1917(18th of Cheshvan, 5678): Parashat Vayera

1917: At Leeds, UK, Sir Montague Maurice Burton, “fonder of Burton, one of Great Britain’s’ largest chains of clothes shops and Sophie Burton gave birth to Arnold James Burton and Raymond Montague Burton.

1917: At Temple Beth-El, Rabbi Samuel Schulman delivered a sermon in which he “assailed prominent Jews who had advised” their co-religionists “to vote in a particular direction” saying that “it was an insult to the Jews to classify them in any respect, except that of religion.”

1917: “Emphasizing that there is no Jewish vote en masse and that the Jews are discriminating voters, Dr. Nathan Krass, the rabbi of Temple Israel in Brooklyn made an earnest appeal to Jews not to vote for Morris Hilliquit because he stands for things that are dangerous.”

1917:  As the Russian Revolution moves to its climax, which means Russia, will drop out of the war leaving the Germans to turn the full weight of the arms against the Allies on the Western Front, plans are made to send three leading Zionists, including Vladimir Jabotinsky, to Petrograd to rally Russian Jewry to the Allied cause.  One British official, Lord Hardinge, summed up the British expectations by writing, “With skillful management of the Jews of Russia the situation may still be restored by spring.”  Alas, the Allies were a day late and a dollar short.  They underestimated the power of the Bolsheviks and they overestimated the power of the Zionists and believed too much, like philo-Semites and anti-Semites, in the mythic power of “the Jews.”

1918: Today, Private Abe Levinson of Company G, 167th Regiment received the “Distinguished Service Medal for extraordinary heroism in action near Croix Rouge Farm, northeast of Chateau Thierry on July 27.”

1918: “More than 15,000 persons representing the three great religious groups attended the United War Work Campaign meeting today in Madison Square Garden and heard…speakers for Protestants, Catholics and Jews call upon a America united religiously to support the seven war relief organizations’ campaign” to raise over $170,000,000 which begins next week.

1918:  Poland proclaims independence from Russia after WW I.  There were about three million Jews living in Poland.  Many Jews were active in the movement for Polish Independence.  From 1918 until 1921, Poland was wracked by a series of wars and internecine conflicts that included several Pogroms.  There was enough concern among the Western Powers about Polish anti-Semitism that there was a series of explicit clauses in the Paris Peace Conference protecting the rights of minorities in Poland. In 1921 the March Constitution gave the Jews the same legal rights as other citizens and guaranteed them religious tolerance.  Unfortunately, the Polish government did not always honor these guarantees.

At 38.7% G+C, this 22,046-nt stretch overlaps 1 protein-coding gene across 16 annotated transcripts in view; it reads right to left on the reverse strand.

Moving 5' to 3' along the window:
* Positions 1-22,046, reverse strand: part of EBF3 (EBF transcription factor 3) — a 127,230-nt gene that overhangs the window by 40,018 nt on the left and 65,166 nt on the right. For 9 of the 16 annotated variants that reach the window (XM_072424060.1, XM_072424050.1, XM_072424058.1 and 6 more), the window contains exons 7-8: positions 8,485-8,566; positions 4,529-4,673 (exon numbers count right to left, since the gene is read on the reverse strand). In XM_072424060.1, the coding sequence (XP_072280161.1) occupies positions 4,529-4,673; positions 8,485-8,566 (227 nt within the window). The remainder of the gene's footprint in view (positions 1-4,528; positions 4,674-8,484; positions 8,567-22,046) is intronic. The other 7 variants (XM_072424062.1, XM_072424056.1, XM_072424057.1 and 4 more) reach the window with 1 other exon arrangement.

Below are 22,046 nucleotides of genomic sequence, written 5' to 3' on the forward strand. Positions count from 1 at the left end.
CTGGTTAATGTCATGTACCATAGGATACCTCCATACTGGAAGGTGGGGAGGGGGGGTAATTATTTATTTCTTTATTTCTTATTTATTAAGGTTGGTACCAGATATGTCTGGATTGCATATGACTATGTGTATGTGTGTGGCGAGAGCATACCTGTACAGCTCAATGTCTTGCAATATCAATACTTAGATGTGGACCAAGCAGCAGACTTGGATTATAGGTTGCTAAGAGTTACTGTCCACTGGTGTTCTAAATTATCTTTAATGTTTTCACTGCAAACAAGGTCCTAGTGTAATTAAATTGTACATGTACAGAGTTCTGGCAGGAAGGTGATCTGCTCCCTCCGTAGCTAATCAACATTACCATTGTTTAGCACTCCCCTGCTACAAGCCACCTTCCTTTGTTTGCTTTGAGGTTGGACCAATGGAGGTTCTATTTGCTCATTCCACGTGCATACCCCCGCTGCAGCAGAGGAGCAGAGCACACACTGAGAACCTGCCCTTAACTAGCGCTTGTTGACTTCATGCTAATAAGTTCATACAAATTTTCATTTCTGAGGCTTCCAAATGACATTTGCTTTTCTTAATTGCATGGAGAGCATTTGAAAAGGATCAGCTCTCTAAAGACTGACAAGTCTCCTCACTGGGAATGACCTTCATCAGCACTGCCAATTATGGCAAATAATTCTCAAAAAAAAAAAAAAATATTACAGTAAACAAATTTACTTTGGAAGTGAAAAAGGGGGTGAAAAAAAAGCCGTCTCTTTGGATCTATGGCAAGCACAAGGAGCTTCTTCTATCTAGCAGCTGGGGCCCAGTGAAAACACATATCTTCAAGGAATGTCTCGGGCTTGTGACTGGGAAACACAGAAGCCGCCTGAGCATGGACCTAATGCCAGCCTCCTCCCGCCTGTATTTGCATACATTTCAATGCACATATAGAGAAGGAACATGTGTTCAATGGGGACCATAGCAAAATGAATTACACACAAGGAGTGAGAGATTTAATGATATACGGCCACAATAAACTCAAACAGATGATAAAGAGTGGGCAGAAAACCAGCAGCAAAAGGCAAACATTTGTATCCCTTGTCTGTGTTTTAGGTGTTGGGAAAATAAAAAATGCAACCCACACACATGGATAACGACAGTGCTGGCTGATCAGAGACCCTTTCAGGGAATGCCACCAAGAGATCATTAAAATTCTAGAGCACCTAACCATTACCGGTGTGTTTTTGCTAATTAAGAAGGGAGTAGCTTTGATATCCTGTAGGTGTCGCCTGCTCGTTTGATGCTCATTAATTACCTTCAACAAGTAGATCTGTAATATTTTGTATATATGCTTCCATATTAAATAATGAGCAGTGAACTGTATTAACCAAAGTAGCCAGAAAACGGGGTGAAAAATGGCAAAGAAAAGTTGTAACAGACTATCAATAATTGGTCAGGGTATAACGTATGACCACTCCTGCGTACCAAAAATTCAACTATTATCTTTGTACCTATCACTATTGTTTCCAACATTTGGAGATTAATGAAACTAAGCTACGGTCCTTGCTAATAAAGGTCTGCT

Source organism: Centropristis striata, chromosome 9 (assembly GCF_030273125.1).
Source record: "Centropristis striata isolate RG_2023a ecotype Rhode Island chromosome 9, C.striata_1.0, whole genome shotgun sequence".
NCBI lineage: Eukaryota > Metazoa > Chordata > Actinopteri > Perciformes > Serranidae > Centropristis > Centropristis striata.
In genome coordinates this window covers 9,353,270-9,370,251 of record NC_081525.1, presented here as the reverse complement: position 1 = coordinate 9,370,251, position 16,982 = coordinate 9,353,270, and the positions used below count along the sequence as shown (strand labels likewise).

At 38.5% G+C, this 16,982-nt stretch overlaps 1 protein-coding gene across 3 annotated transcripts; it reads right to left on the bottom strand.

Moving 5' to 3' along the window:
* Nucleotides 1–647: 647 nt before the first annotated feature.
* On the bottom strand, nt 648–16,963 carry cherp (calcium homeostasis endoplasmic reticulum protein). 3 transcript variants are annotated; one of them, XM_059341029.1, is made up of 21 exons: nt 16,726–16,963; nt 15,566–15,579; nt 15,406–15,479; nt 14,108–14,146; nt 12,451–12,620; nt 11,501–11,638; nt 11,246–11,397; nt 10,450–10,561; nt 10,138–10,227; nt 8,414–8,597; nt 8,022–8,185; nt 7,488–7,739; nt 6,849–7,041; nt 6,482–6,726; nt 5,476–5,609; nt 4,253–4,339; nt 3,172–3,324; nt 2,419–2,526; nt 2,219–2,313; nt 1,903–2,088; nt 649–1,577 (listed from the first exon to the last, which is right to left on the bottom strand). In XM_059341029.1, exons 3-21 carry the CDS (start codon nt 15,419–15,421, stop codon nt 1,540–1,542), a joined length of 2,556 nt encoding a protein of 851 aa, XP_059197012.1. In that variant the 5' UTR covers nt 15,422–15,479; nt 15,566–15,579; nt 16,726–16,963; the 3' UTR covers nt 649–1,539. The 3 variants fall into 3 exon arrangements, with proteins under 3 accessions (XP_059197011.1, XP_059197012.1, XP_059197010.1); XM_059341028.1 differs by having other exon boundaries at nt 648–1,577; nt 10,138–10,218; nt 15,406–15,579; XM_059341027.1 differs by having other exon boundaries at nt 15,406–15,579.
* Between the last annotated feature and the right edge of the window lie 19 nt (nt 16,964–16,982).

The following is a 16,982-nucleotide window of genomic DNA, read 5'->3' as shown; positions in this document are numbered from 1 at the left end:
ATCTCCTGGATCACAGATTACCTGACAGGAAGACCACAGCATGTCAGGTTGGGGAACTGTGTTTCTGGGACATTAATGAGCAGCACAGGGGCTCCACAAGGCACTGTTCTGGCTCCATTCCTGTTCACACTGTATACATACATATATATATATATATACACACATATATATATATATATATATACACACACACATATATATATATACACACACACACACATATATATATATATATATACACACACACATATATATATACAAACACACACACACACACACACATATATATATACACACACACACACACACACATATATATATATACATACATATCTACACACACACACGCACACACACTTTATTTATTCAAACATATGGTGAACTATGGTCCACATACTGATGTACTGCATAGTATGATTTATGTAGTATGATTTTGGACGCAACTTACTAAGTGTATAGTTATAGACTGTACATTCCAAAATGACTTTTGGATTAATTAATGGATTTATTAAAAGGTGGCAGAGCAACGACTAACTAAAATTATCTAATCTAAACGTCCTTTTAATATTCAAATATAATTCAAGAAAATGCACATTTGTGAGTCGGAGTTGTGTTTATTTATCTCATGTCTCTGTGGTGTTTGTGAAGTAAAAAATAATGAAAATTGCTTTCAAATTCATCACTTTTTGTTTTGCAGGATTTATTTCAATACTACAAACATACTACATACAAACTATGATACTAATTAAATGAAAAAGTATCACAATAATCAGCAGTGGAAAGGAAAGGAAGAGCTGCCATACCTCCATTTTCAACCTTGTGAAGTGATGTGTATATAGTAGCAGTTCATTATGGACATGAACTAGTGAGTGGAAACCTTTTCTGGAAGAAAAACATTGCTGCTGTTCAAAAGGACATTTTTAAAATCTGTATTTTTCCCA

1921: In his diary, Zionist leader Arthur Rupin describes how he convinced Montague David Eder that the four victims of Arab rioting should not be buried in quietly in the evening but should be interred following a dignified public funeral

1924: Josiah Wegwood, the English political leader who would opposed the appeasement of Hitler and the British anti-Zionist policies in the 1930’s relinquished the role of Chancellor of the Duchy Lancaster.

1928: Arnold Rothstein was shot and mortally wounded while conducting some business affairs at Manhattan's Park Central Hotel. He died the next day at the Stuyvesant Polyclinic Hospital in Manhattan. The shooting was allegedly linked to a gambling event that Rothstein had participated in the previous month with several associates and acquaintances

1928: Premiere of B.P. Schulberg’s “Abie’s Irish Rose,” a film based on a play of the same name with a script co-authored by Herman Mankiewicz, that “tells the story of a Jewish boy, Abie Levy, who falls in love with and secretly marries Rosemary Murphy, an Irish Catholic girl, but lies to his family, saying that she's Jewish.”

1928: Norman Thomas, the Socialist candidate for President delivered a radio address tonight in which he condemned racial and religious bigotry and pointed that “hunger cold, poverty, oppression and war do not ask our religion” while “wage cuts are no respecters of Catholics, Jews or Protestants.

1932: German industrial leaders petitioned President Hindenburg to appoint Hitler as Chancellor, thus putting the lie to the later claim that they had not been early supporters of the Nazis.

1933: Funeral services were scheduled to be held today for Samuel S. Piser, who is survived by his widow Cella Greenberg Piser and their three daughters – Mrs. Sylvia Heller, Mrs. Beatrice Kaye and Mrs. Gertrude David – following which interment will take place at the Waldheim Cemetery.

1933: “Scandal in Budapest” a comedy produced by Joe Pasternak with music by Nicholas Brodszky was released today in Germany.